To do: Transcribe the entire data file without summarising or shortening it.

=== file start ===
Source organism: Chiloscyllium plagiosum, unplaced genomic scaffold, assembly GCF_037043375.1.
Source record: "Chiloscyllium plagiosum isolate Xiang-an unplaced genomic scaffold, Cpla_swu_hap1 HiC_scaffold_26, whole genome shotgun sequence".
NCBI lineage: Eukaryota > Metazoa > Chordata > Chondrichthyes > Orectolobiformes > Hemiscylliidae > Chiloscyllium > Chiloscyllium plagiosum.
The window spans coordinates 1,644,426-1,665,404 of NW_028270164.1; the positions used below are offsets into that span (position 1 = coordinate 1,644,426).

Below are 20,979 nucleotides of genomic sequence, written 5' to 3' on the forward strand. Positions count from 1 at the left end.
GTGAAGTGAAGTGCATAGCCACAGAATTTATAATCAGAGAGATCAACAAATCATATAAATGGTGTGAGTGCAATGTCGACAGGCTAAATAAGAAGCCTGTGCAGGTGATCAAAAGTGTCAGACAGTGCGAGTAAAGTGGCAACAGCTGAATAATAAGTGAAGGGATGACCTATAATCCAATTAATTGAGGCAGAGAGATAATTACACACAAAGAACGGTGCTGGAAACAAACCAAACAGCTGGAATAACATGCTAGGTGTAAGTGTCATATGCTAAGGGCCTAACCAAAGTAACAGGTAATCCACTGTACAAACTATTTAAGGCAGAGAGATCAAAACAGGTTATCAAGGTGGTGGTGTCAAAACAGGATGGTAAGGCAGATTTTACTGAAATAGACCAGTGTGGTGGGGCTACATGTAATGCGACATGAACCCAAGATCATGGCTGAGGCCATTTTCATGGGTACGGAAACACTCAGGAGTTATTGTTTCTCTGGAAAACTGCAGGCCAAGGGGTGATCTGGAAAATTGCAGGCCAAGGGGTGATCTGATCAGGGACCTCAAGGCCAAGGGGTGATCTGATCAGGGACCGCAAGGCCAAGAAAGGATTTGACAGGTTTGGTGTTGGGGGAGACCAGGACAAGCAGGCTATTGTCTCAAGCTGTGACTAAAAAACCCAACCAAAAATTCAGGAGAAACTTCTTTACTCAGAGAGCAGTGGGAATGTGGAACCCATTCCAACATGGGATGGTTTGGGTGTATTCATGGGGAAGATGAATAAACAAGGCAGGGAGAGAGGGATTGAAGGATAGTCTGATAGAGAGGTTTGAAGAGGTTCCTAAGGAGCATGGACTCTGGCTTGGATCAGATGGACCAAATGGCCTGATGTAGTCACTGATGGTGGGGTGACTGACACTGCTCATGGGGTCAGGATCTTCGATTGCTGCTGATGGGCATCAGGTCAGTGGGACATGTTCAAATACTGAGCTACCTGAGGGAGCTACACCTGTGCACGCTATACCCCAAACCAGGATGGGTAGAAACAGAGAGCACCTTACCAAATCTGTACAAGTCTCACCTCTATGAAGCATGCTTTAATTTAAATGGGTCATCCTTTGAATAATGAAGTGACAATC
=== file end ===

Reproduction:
Source organism: Chiloscyllium plagiosum, unplaced genomic scaffold, assembly GCF_037043375.1.
Source record: "Chiloscyllium plagiosum isolate Xiang-an unplaced genomic scaffold, Cpla_swu_hap1 HiC_scaffold_26, whole genome shotgun sequence".
NCBI lineage: Eukaryota > Metazoa > Chordata > Chondrichthyes > Orectolobiformes > Hemiscylliidae > Chiloscyllium > Chiloscyllium plagiosum.
The window spans coordinates 1,644,426-1,665,404 of NW_028270164.1; the positions used below are offsets into that span (position 1 = coordinate 1,644,426).

Below are 20,979 nucleotides of genomic sequence, written 5' to 3' on the forward strand. Positions count from 1 at the left end.
GTGAAGTGAAGTGCATAGCCACAGAATTTATAATCAGAGAGATCAACAAATCATATAAATGGTGTGAGTGCAATGTCGACAGGCTAAATAAGAAGCCTGTGCAGGTGATCAAAAGTGTCAGACAGTGCGAGTAAAGTGGCAACAGCTGAATAATAAGTGAAGGGATGACCTATAATCCAATTAATTGAGGCAGAGAGATAATTACACACAAAGAACGGTGCTGGAAACAAACCAAACAGCTGGAATAACATGCTAGGTGTAAGTGTCATATGCTAAGGGCCTAACCAAAGTAACAGGTAATCCACTGTACAAACTATTTAAGGCAGAGAGATCAAAACAGGTTATCAAGGTGGTGGTGTCAAAACAGGATGGTAAGGCAGATTTTACTGAAATAGACCAGTGTGGTGGGGCTACATGTAATGCGACATGAACCCAAGATCATGGCTGAGGCCATTTTCATGGGTACGGAAACACTCAGGAGTTATTGTTTCTCTGGAAAACTGCAGGCCAAGGGGTGATCTGGAAAATTGCAGGCCAAGGGGTGATCTGATCAGGGACCTCAAGGCCAAGGGGTGATCTGATCAGGGACCGCAAGGCCAAGAAAGGATTTGACAGGTTTGGTGTTGGGGGAGACCAGGACAAGCAGGCTATTGTCTCAAGCTGTGACTAAAAAACCCAACCAAAAATTCAGGAGAAACTTCTTTACTCAGAGAGCAGTGGGAATGTGGAACCCATTCCAACATGGGATGGTTTGGGTGTATTCATGGGGAAGATGAATAAACAAGGCAGGGAGAGAGGGATTGAAGGATAGTCTGATAGAGAGGTTTGAAGAGGTTCCTAAGGAGCATGGACTCTGGCTTGGATCAGATGGACCAAATGGCCTGATGTAGTCACTGATGGTGGGGTGACTGACACTGCTCATGGGGTCAGGATCTTCGATTGCTGCTGATGGGCATCAGGTCAGTGGGACATGTTCAAATACTGAGCTACCTGAGGGAGCTACACCTGTGCACGCTATACCCCAAACCAGGATGGGTAGAAACAGAGAGCACCTTACCAAATCTGTACAAGTCTCACCTCTATGAAGCATGCTTTAATTTAAATGGGTCATCCTTTGAATAATGAAGTGACAATC